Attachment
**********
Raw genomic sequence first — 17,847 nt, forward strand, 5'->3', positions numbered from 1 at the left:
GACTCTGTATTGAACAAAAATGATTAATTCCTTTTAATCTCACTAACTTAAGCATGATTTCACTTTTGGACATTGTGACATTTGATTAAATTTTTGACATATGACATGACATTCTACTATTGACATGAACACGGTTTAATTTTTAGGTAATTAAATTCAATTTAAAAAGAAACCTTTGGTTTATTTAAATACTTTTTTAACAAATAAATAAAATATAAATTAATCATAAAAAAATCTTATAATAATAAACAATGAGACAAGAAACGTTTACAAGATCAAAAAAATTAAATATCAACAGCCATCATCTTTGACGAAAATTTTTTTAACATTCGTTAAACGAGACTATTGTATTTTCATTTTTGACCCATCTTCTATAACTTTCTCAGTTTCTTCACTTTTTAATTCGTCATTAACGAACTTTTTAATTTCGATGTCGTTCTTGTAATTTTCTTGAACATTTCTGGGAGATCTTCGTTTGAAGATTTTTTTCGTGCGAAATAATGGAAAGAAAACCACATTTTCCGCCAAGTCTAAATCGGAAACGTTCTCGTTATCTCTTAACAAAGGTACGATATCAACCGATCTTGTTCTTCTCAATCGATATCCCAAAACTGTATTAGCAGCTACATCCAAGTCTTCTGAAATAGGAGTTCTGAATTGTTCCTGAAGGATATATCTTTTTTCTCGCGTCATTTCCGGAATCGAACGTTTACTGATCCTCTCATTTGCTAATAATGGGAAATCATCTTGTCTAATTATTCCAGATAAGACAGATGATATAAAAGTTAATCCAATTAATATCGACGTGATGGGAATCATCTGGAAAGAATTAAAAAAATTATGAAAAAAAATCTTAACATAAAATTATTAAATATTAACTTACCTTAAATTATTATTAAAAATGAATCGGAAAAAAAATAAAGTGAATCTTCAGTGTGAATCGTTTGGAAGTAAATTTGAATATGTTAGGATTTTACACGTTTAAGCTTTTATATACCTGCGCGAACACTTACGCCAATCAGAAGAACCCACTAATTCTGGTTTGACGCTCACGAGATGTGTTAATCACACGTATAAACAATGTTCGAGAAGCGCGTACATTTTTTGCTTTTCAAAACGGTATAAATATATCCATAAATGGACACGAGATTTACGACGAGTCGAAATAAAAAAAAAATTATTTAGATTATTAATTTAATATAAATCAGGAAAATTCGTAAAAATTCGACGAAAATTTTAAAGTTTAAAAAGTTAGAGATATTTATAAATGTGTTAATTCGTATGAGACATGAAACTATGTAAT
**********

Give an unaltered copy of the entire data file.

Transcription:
Raw genomic sequence first — 17,847 nt, forward strand, 5'->3', positions numbered from 1 at the left:
GACTCTGTATTGAACAAAAATGATTAATTCCTTTTAATCTCACTAACTTAAGCATGATTTCACTTTTGGACATTGTGACATTTGATTAAATTTTTGACATATGACATGACATTCTACTATTGACATGAACACGGTTTAATTTTTAGGTAATTAAATTCAATTTAAAAAGAAACCTTTGGTTTATTTAAATACTTTTTTAACAAATAAATAAAATATAAATTAATCATAAAAAAATCTTATAATAATAAACAATGAGACAAGAAACGTTTACAAGATCAAAAAAATTAAATATCAACAGCCATCATCTTTGACGAAAATTTTTTTAACATTCGTTAAACGAGACTATTGTATTTTCATTTTTGACCCATCTTCTATAACTTTCTCAGTTTCTTCACTTTTTAATTCGTCATTAACGAACTTTTTAATTTCGATGTCGTTCTTGTAATTTTCTTGAACATTTCTGGGAGATCTTCGTTTGAAGATTTTTTTCGTGCGAAATAATGGAAAGAAAACCACATTTTCCGCCAAGTCTAAATCGGAAACGTTCTCGTTATCTCTTAACAAAGGTACGATATCAACCGATCTTGTTCTTCTCAATCGATATCCCAAAACTGTATTAGCAGCTACATCCAAGTCTTCTGAAATAGGAGTTCTGAATTGTTCCTGAAGGATATATCTTTTTTCTCGCGTCATTTCCGGAATCGAACGTTTACTGATCCTCTCATTTGCTAATAATGGGAAATCATCTTGTCTAATTATTCCAGATAAGACAGATGATATAAAAGTTAATCCAATTAATATCGACGTGATGGGAATCATCTGGAAAGAATTAAAAAAATTATGAAAAAAAATCTTAACATAAAATTATTAAATATTAACTTACCTTAAATTATTATTAAAAATGAATCGGAAAAAAAATAAAGTGAATCTTCAGTGTGAATCGTTTGGAAGTAAATTTGAATATGTTAGGATTTTACACGTTTAAGCTTTTATATACCTGCGCGAACACTTACGCCAATCAGAAGAACCCACTAATTCTGGTTTGACGCTCACGAGATGTGTTAATCACACGTATAAACAATGTTCGAGAAGCGCGTACATTTTTTGCTTTTCAAAACGGTATAAATATATCCATAAATGGACACGAGATTTACGACGAGTCGAAATAAAAAAAAAATTATTTAGATTATTAATTTAATATAAATCAGGAAAATTCGTAAAAATTCGACGAAAATTTTAAAGTTTAAAAAGTTAGAGATATTTATAAATGTGTTAATTCGTATGAGACATGAAACTATGTAAT